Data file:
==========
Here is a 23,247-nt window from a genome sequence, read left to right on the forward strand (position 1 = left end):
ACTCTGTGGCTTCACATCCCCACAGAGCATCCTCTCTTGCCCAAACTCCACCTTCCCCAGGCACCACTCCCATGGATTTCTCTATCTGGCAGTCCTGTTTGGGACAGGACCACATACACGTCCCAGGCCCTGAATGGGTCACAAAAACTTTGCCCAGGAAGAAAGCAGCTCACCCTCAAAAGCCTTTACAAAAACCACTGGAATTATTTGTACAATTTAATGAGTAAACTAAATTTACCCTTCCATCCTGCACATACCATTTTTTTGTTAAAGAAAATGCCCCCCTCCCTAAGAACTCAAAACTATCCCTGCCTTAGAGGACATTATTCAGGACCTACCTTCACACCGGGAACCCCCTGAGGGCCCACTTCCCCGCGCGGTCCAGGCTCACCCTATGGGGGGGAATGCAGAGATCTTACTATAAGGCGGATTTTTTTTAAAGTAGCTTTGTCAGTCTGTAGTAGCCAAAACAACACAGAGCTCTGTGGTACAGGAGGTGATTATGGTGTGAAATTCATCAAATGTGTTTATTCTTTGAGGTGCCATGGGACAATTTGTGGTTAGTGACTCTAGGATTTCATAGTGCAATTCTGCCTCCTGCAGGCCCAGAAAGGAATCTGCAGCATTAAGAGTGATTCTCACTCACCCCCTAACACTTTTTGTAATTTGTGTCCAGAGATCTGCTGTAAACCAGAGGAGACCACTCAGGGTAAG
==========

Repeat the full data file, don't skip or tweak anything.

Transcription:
Here is a 23,247-nt window from a genome sequence, read left to right on the forward strand (position 1 = left end):
ACTCTGTGGCTTCACATCCCCACAGAGCATCCTCTCTTGCCCAAACTCCACCTTCCCCAGGCACCACTCCCATGGATTTCTCTATCTGGCAGTCCTGTTTGGGACAGGACCACATACACGTCCCAGGCCCTGAATGGGTCACAAAAACTTTGCCCAGGAAGAAAGCAGCTCACCCTCAAAAGCCTTTACAAAAACCACTGGAATTATTTGTACAATTTAATGAGTAAACTAAATTTACCCTTCCATCCTGCACATACCATTTTTTTGTTAAAGAAAATGCCCCCCTCCCTAAGAACTCAAAACTATCCCTGCCTTAGAGGACATTATTCAGGACCTACCTTCACACCGGGAACCCCCTGAGGGCCCACTTCCCCGCGCGGTCCAGGCTCACCCTATGGGGGGGAATGCAGAGATCTTACTATAAGGCGGATTTTTTTTAAAGTAGCTTTGTCAGTCTGTAGTAGCCAAAACAACACAGAGCTCTGTGGTACAGGAGGTGATTATGGTGTGAAATTCATCAAATGTGTTTATTCTTTGAGGTGCCATGGGACAATTTGTGGTTAGTGACTCTAGGATTTCATAGTGCAATTCTGCCTCCTGCAGGCCCAGAAAGGAATCTGCAGCATTAAGAGTGATTCTCACTCACCCCCTAACACTTTTTGTAATTTGTGTCCAGAGATCTGCTGTAAACCAGAGGAGACCACTCAGGGTAAG